Legislation would harm area’s needy


Ohio Senate Bill 17 and Ohio House Bill 288, unnecessary and harmful measures that would inhibit SNAP access, will hurt Ohio’s recovery, worsen food security and health outcomes and prevent millions of federal dollars from flowing into Ohio communities.

More than 1.5 million people in Ohio use SNAP, giving families a modest lifeline to shop for the food they need. Trumbull County residents alone spend almost $50,000,000 in SNAP funds at local retailers to purchase groceries. These dollars are important to both the consumers and the small businesses that make up our local food economy.

All people need food security, especially in the middle of a pandemic and a recession. Public programs like SNAP, Medicaid and unemployment insurance are the strongest lifelines to ensure our neighbors have the support they need during these challenging times.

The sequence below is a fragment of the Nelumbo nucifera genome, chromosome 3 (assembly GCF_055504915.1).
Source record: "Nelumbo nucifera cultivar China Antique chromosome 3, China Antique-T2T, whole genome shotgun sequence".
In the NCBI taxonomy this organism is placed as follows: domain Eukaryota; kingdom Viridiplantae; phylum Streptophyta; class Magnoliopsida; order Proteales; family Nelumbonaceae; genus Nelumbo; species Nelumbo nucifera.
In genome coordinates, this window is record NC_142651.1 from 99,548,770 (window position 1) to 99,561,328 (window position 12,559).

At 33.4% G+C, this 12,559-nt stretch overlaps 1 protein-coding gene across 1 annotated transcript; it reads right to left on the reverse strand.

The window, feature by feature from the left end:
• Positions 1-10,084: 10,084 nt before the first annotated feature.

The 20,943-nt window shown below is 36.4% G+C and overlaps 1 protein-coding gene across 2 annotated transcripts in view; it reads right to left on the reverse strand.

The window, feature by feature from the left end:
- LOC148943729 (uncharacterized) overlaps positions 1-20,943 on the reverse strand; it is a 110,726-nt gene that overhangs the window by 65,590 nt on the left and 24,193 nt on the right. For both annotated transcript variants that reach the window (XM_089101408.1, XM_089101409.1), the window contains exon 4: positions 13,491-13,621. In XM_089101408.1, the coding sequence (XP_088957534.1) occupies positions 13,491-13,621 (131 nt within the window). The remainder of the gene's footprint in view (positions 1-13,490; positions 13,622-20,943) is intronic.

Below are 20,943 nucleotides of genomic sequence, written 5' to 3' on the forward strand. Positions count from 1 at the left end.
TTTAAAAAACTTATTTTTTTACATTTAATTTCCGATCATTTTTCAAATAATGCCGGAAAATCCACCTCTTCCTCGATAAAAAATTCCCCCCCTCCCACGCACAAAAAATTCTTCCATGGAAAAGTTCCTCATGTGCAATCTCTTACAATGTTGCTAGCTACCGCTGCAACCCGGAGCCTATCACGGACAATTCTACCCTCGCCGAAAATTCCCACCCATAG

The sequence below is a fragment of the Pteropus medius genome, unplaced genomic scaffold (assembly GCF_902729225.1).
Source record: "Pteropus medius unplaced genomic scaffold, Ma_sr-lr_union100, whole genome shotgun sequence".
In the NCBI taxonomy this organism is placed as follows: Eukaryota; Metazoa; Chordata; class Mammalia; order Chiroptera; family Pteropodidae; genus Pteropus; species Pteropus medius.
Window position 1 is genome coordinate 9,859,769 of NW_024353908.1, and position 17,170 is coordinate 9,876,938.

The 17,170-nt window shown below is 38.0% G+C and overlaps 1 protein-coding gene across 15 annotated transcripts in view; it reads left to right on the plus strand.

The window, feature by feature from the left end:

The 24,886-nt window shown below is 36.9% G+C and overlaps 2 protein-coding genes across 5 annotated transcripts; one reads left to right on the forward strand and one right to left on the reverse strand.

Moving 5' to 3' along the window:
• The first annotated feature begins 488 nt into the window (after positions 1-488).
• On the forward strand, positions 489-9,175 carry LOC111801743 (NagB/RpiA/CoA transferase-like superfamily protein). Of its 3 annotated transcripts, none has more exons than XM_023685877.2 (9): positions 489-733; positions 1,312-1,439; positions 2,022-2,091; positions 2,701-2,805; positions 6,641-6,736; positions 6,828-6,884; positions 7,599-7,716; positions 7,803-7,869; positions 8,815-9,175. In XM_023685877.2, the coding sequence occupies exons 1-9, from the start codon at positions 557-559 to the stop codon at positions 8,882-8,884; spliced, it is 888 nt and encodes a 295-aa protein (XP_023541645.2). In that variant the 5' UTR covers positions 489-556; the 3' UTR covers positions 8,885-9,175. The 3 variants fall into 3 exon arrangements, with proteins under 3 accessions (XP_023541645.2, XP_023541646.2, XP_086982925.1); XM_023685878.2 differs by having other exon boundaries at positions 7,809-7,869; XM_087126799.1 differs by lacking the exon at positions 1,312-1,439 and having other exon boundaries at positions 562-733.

TNP’s 2017 Warren Community Food Security Strategic Plan reflects the lack of any grocery store in the entirety of the city’s southern half, and reveals that much of the city meets the dubious USDA threshold of “food desert.” The organization has worked to promote healthy eating through incentives like Double Your Dollars and Produce Perks at community stores, to host the Warren Farmer’s Market, and to support urban agriculture and local growers and food retailers. Our efforts seek to expand access to fresh healthy food for our residents and to support the local food economy; the bills in our state capital would serve to repress it.

During a time when 737,000 Ohioans didn’t have enough to eat over a week’s time, 1 in 5 Ohio kids are living in poverty and more than 130,000 children are uninsured, Ohio should be looking for ways to support struggling residents rather than put up more barriers to assistance.

Our state budget should focus on ensuring the residents of Trumbull County have every resource in place to recover from this pandemic.


Executive director

Trumbull Neighborhood Partnership



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